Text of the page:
Sep 8, 2011
Control weeds this fall to improve fruit crop fields next spring

Fall is a good time to apply residual and systemic herbicides for control of difficult and persistent weeds in perennial crops. Many of the residual herbicides labeled for tree fruit and small fruit are recommended for fall application. Fall application may improve control of difficult perennials, biennials and winter annuals. In addition, fall-germinating annuals, such as horseweed, are vulnerable in the fall. Yellow rocket and dandelion are also controlled more easily in the fall. An application of glyphosate plus a residual herbicide can give two to three months of very good control in the spring.

For optimum quackgrass control, apply Kerb (pronamide) in the fall just before soil freezes. Kerb will suppress quackgrass for about two to three months in the spring. Addition of glyphosate will kill the fall flush of horseweeds, mustards, wild carrots and dandelions. Kerb should be tank-mixed with a PSII inhibitor in the fall, or followed by another residual herbicide in the spring. This will provide good broad-spectrum weed control into July of the following year.

Princep (simazine), Solicam (norflurazon), Casoron (dichlobenil), Sinbar (terbacil) and Chateau (flumioxazin) labels allow for spring or fall application. The Alion (indaziflam) label does not mention time of application. All of these herbicides have long residual activity if applied in the fall. They should be rotated to avoid use of the same mode of action more than once a year, and some combination of pre- and post-emergence herbicides will give the most effective weed control program.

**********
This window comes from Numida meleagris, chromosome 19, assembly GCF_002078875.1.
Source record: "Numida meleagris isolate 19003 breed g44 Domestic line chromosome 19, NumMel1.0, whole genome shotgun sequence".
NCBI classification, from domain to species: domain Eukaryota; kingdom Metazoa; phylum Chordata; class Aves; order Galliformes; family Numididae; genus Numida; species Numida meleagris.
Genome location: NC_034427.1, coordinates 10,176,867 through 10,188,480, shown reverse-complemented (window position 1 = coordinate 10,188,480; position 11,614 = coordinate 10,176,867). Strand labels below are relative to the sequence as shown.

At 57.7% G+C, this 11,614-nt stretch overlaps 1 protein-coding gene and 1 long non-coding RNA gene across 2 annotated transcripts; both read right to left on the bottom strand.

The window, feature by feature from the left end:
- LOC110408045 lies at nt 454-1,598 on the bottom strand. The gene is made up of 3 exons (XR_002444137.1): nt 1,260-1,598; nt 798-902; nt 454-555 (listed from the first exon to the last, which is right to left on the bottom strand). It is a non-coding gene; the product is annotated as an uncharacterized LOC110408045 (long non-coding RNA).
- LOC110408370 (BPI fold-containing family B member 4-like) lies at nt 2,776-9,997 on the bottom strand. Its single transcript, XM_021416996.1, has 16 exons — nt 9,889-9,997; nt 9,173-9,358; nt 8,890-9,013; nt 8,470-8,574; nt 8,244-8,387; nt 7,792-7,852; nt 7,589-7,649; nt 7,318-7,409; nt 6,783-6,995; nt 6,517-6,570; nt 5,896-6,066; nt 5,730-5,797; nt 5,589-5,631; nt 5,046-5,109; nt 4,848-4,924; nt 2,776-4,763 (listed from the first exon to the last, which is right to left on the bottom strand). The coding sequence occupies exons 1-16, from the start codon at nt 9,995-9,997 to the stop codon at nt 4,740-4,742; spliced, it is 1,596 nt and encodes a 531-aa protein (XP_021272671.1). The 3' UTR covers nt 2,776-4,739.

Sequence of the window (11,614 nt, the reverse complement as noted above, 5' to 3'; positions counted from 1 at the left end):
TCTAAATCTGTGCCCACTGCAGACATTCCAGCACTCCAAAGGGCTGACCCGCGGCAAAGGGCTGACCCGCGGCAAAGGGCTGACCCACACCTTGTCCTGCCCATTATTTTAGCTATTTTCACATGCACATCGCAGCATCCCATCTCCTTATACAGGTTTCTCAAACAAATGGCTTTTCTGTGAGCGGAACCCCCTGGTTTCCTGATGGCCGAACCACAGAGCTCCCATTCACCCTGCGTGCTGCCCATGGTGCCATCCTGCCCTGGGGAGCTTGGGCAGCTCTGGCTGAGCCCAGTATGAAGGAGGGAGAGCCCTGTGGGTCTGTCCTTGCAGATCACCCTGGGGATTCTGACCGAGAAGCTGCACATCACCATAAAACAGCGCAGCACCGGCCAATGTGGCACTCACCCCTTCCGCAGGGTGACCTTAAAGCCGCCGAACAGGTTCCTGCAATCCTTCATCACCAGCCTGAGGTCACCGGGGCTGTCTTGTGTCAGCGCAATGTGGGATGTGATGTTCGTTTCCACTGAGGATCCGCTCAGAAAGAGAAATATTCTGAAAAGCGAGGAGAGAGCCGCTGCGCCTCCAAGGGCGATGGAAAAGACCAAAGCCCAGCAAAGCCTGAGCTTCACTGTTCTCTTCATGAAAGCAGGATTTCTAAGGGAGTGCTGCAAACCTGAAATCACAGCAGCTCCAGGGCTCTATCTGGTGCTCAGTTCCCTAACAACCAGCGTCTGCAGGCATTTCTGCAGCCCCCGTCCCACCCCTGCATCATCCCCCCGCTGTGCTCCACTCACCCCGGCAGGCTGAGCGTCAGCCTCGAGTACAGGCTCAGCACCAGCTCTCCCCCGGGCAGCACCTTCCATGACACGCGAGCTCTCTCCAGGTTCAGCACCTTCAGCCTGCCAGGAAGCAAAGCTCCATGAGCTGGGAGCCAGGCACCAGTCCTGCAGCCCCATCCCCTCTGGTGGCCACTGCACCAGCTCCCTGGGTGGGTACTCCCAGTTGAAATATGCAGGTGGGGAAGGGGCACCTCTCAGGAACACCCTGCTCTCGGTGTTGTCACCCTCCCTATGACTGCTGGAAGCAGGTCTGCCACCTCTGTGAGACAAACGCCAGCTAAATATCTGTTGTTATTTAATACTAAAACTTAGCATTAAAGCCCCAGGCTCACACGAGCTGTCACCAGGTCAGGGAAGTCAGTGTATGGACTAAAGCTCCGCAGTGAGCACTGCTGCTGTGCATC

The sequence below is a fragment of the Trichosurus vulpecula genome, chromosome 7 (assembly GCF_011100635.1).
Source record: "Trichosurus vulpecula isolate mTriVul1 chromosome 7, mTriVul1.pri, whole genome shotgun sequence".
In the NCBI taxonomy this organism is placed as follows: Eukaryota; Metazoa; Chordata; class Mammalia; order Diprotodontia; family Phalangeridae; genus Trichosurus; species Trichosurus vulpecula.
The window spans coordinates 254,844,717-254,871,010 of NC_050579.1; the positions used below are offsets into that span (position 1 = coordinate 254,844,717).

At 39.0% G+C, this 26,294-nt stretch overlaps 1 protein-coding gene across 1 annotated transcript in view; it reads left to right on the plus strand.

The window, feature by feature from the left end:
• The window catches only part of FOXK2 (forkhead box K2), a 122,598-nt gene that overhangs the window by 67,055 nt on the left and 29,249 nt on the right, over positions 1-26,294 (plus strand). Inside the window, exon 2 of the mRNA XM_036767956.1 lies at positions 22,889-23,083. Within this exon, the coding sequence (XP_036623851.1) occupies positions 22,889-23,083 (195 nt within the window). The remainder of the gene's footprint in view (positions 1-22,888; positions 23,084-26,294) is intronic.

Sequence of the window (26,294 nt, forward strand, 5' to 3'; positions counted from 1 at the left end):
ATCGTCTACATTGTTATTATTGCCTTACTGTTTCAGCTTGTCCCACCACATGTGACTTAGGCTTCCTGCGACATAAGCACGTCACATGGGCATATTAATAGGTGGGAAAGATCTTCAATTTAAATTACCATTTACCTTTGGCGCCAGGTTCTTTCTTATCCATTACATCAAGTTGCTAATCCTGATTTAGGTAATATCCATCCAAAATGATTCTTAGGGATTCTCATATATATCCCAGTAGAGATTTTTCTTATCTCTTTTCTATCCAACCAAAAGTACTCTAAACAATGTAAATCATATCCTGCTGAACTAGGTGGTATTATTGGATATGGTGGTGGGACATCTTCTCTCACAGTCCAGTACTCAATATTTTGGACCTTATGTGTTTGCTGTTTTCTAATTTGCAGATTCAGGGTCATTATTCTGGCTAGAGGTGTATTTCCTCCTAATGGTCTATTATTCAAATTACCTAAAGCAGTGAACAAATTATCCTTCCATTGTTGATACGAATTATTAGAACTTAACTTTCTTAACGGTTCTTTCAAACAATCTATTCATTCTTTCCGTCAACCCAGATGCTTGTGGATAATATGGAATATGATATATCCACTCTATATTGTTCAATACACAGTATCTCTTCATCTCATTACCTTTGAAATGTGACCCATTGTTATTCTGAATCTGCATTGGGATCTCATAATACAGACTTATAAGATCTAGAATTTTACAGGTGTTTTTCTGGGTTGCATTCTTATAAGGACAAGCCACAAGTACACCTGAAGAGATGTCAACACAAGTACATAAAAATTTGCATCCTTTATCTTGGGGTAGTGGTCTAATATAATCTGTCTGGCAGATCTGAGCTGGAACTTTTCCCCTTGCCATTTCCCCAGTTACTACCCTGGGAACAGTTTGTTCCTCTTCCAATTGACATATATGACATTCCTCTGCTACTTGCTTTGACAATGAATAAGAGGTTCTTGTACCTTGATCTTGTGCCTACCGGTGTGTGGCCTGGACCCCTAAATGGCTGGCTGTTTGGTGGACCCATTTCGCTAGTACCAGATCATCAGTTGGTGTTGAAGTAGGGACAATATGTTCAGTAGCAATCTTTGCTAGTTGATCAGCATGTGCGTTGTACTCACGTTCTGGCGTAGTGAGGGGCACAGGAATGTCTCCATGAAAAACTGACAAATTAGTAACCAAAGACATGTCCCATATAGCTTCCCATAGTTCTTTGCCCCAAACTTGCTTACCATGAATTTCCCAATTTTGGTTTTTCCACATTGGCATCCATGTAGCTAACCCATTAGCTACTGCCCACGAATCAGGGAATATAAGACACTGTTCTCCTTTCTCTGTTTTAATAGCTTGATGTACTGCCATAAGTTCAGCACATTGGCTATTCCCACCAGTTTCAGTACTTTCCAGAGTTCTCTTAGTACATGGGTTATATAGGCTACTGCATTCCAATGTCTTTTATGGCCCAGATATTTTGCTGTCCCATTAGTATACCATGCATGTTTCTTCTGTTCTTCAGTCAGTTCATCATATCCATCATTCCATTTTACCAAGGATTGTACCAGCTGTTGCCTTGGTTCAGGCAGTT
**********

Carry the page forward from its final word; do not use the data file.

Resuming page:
An effective weed control program might include Chateau (PPO inhibitor) plus glyphosate in the fall, followed by a PSII inhibitor (Karmex, Pincep, Sinbar) or Matrix (ALS inhibitor) in the spring. In crops where there is minimal danger of crop injury from glyphosate (i.e., mature apple trees), an application of a foliar-active herbicide during the season will help control most annual and perennial weeds. In crops where glyphosate can cause crop injury (i.e., blueberries), growers may consider the use of Rely (glufosinate), Gramoxone (paraquat), Aim (carfentrazone) or Venue (pyraflufen-ethyl) for application during the growing season.

The Alion label for pome fruit, stone fruit and tree nuts was approved in 2011. Product should be available for the 2012 growing season. Alion gives good control for two to three months of most annuals and some perennials. It tends to be weak on horseweed and common ragweed. Growers who are looking for a different mode of action may try Alion.

There are several other herbicides that are close to registration for fruit crops. Katana (flazasulfuron) is a very active ALS inhibitor (similar to Matrix and Sandea). It provides very good control of most weeds, except field bindweed. Treevix (saflufenacil) should be registered soon for post-emergence control of horseweed and other broadleaves in tree crops. Treevix following Chateau or Alion is a good choice in fields with heavy horseweed populations.

Always read and follow label instructions for all herbicide applications. Current recommendations will be included in the MSU Extension bulletin, 2012 Fruit Management Guide, available late fall at MSU Extension’s bookstore.

By Bernard Zandstra, Michigan State University Extension





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